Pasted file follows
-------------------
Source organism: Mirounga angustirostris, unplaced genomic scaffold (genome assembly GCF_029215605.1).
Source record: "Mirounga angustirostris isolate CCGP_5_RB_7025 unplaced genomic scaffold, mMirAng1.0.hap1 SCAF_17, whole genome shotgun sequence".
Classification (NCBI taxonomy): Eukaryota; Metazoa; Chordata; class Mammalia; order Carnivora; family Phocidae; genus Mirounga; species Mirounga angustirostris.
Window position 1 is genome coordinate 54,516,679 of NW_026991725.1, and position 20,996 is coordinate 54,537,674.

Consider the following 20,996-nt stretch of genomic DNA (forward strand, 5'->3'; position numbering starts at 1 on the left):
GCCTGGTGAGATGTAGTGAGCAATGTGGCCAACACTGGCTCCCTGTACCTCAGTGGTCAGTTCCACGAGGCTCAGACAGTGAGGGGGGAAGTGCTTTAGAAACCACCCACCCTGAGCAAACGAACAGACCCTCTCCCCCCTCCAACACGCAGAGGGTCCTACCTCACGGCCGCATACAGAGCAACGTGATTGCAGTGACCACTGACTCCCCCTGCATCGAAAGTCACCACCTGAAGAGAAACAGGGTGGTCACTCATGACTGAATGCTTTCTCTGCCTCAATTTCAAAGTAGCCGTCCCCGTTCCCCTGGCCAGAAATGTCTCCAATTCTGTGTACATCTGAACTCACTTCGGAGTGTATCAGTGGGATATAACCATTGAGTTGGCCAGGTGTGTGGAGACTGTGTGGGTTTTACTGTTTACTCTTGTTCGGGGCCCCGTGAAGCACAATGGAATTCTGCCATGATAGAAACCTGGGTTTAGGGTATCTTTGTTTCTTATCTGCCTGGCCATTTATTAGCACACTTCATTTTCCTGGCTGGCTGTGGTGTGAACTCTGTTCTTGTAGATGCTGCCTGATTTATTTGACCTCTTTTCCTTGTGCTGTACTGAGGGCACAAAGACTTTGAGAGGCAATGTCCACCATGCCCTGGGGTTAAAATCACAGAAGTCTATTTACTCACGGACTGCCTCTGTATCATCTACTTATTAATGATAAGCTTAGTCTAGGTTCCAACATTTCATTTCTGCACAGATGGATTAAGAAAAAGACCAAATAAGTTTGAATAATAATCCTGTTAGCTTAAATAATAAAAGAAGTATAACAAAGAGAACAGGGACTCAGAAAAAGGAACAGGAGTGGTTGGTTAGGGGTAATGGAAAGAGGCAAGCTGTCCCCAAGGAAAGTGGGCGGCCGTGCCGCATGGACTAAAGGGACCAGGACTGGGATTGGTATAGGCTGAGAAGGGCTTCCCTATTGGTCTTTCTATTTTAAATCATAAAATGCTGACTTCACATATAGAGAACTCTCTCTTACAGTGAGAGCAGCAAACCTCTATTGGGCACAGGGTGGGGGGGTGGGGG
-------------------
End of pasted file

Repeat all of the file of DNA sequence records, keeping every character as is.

Source organism: Mirounga angustirostris, unplaced genomic scaffold (genome assembly GCF_029215605.1).
Source record: "Mirounga angustirostris isolate CCGP_5_RB_7025 unplaced genomic scaffold, mMirAng1.0.hap1 SCAF_17, whole genome shotgun sequence".
Classification (NCBI taxonomy): Eukaryota; Metazoa; Chordata; class Mammalia; order Carnivora; family Phocidae; genus Mirounga; species Mirounga angustirostris.
Window position 1 is genome coordinate 54,516,679 of NW_026991725.1, and position 20,996 is coordinate 54,537,674.

Consider the following 20,996-nt stretch of genomic DNA (forward strand, 5'->3'; position numbering starts at 1 on the left):
GCCTGGTGAGATGTAGTGAGCAATGTGGCCAACACTGGCTCCCTGTACCTCAGTGGTCAGTTCCACGAGGCTCAGACAGTGAGGGGGGAAGTGCTTTAGAAACCACCCACCCTGAGCAAACGAACAGACCCTCTCCCCCCTCCAACACGCAGAGGGTCCTACCTCACGGCCGCATACAGAGCAACGTGATTGCAGTGACCACTGACTCCCCCTGCATCGAAAGTCACCACCTGAAGAGAAACAGGGTGGTCACTCATGACTGAATGCTTTCTCTGCCTCAATTTCAAAGTAGCCGTCCCCGTTCCCCTGGCCAGAAATGTCTCCAATTCTGTGTACATCTGAACTCACTTCGGAGTGTATCAGTGGGATATAACCATTGAGTTGGCCAGGTGTGTGGAGACTGTGTGGGTTTTACTGTTTACTCTTGTTCGGGGCCCCGTGAAGCACAATGGAATTCTGCCATGATAGAAACCTGGGTTTAGGGTATCTTTGTTTCTTATCTGCCTGGCCATTTATTAGCACACTTCATTTTCCTGGCTGGCTGTGGTGTGAACTCTGTTCTTGTAGATGCTGCCTGATTTATTTGACCTCTTTTCCTTGTGCTGTACTGAGGGCACAAAGACTTTGAGAGGCAATGTCCACCATGCCCTGGGGTTAAAATCACAGAAGTCTATTTACTCACGGACTGCCTCTGTATCATCTACTTATTAATGATAAGCTTAGTCTAGGTTCCAACATTTCATTTCTGCACAGATGGATTAAGAAAAAGACCAAATAAGTTTGAATAATAATCCTGTTAGCTTAAATAATAAAAGAAGTATAACAAAGAGAACAGGGACTCAGAAAAAGGAACAGGAGTGGTTGGTTAGGGGTAATGGAAAGAGGCAAGCTGTCCCCAAGGAAAGTGGGCGGCCGTGCCGCATGGACTAAAGGGACCAGGACTGGGATTGGTATAGGCTGAGAAGGGCTTCCCTATTGGTCTTTCTATTTTAAATCATAAAATGCTGACTTCACATATAGAGAACTCTCTCTTACAGTGAGAGCAGCAAACCTCTATTGGGCACAGGGTGGGGGGGTGGGGG